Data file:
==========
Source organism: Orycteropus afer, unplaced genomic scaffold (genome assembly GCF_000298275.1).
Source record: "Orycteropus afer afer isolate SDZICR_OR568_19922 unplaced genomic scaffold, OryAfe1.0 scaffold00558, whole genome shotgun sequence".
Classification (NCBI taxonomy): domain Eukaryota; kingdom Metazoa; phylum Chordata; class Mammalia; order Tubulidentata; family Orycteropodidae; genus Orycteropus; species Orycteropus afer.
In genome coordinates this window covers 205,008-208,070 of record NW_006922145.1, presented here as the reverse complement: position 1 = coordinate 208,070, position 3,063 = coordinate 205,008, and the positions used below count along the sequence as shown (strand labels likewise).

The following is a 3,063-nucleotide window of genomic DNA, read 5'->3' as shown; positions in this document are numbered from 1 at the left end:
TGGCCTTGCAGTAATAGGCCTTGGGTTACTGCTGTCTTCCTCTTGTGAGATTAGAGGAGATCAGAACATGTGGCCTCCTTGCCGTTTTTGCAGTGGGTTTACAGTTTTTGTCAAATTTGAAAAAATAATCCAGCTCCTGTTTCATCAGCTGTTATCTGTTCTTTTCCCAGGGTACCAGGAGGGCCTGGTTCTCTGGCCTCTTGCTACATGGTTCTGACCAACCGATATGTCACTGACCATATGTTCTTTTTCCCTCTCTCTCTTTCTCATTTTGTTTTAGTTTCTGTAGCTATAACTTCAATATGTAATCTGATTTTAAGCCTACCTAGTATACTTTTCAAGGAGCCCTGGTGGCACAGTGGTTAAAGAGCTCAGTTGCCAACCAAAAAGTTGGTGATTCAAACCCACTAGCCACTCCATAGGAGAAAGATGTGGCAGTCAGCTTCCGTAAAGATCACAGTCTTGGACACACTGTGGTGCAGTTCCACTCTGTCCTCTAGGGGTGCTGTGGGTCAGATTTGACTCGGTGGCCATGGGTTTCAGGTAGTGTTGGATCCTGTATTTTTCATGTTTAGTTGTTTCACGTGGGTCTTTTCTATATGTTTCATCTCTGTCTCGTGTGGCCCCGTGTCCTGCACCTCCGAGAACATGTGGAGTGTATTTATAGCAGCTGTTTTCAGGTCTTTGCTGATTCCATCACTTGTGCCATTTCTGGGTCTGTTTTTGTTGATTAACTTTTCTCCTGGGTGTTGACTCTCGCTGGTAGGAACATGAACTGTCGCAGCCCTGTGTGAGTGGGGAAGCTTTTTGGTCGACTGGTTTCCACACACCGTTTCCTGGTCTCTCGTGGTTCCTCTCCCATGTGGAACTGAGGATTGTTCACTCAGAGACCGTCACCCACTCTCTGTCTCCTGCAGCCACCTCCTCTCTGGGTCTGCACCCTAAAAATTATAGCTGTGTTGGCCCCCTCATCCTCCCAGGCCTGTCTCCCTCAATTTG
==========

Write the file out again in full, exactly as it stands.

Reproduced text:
Source organism: Orycteropus afer, unplaced genomic scaffold (genome assembly GCF_000298275.1).
Source record: "Orycteropus afer afer isolate SDZICR_OR568_19922 unplaced genomic scaffold, OryAfe1.0 scaffold00558, whole genome shotgun sequence".
Classification (NCBI taxonomy): domain Eukaryota; kingdom Metazoa; phylum Chordata; class Mammalia; order Tubulidentata; family Orycteropodidae; genus Orycteropus; species Orycteropus afer.
In genome coordinates this window covers 205,008-208,070 of record NW_006922145.1, presented here as the reverse complement: position 1 = coordinate 208,070, position 3,063 = coordinate 205,008, and the positions used below count along the sequence as shown (strand labels likewise).

The following is a 3,063-nucleotide window of genomic DNA, read 5'->3' as shown; positions in this document are numbered from 1 at the left end:
TGGCCTTGCAGTAATAGGCCTTGGGTTACTGCTGTCTTCCTCTTGTGAGATTAGAGGAGATCAGAACATGTGGCCTCCTTGCCGTTTTTGCAGTGGGTTTACAGTTTTTGTCAAATTTGAAAAAATAATCCAGCTCCTGTTTCATCAGCTGTTATCTGTTCTTTTCCCAGGGTACCAGGAGGGCCTGGTTCTCTGGCCTCTTGCTACATGGTTCTGACCAACCGATATGTCACTGACCATATGTTCTTTTTCCCTCTCTCTCTTTCTCATTTTGTTTTAGTTTCTGTAGCTATAACTTCAATATGTAATCTGATTTTAAGCCTACCTAGTATACTTTTCAAGGAGCCCTGGTGGCACAGTGGTTAAAGAGCTCAGTTGCCAACCAAAAAGTTGGTGATTCAAACCCACTAGCCACTCCATAGGAGAAAGATGTGGCAGTCAGCTTCCGTAAAGATCACAGTCTTGGACACACTGTGGTGCAGTTCCACTCTGTCCTCTAGGGGTGCTGTGGGTCAGATTTGACTCGGTGGCCATGGGTTTCAGGTAGTGTTGGATCCTGTATTTTTCATGTTTAGTTGTTTCACGTGGGTCTTTTCTATATGTTTCATCTCTGTCTCGTGTGGCCCCGTGTCCTGCACCTCCGAGAACATGTGGAGTGTATTTATAGCAGCTGTTTTCAGGTCTTTGCTGATTCCATCACTTGTGCCATTTCTGGGTCTGTTTTTGTTGATTAACTTTTCTCCTGGGTGTTGACTCTCGCTGGTAGGAACATGAACTGTCGCAGCCCTGTGTGAGTGGGGAAGCTTTTTGGTCGACTGGTTTCCACACACCGTTTCCTGGTCTCTCGTGGTTCCTCTCCCATGTGGAACTGAGGATTGTTCACTCAGAGACCGTCACCCACTCTCTGTCTCCTGCAGCCACCTCCTCTCTGGGTCTGCACCCTAAAAATTATAGCTGTGTTGGCCCCCTCATCCTCCCAGGCCTGTCTCCCTCAATTTG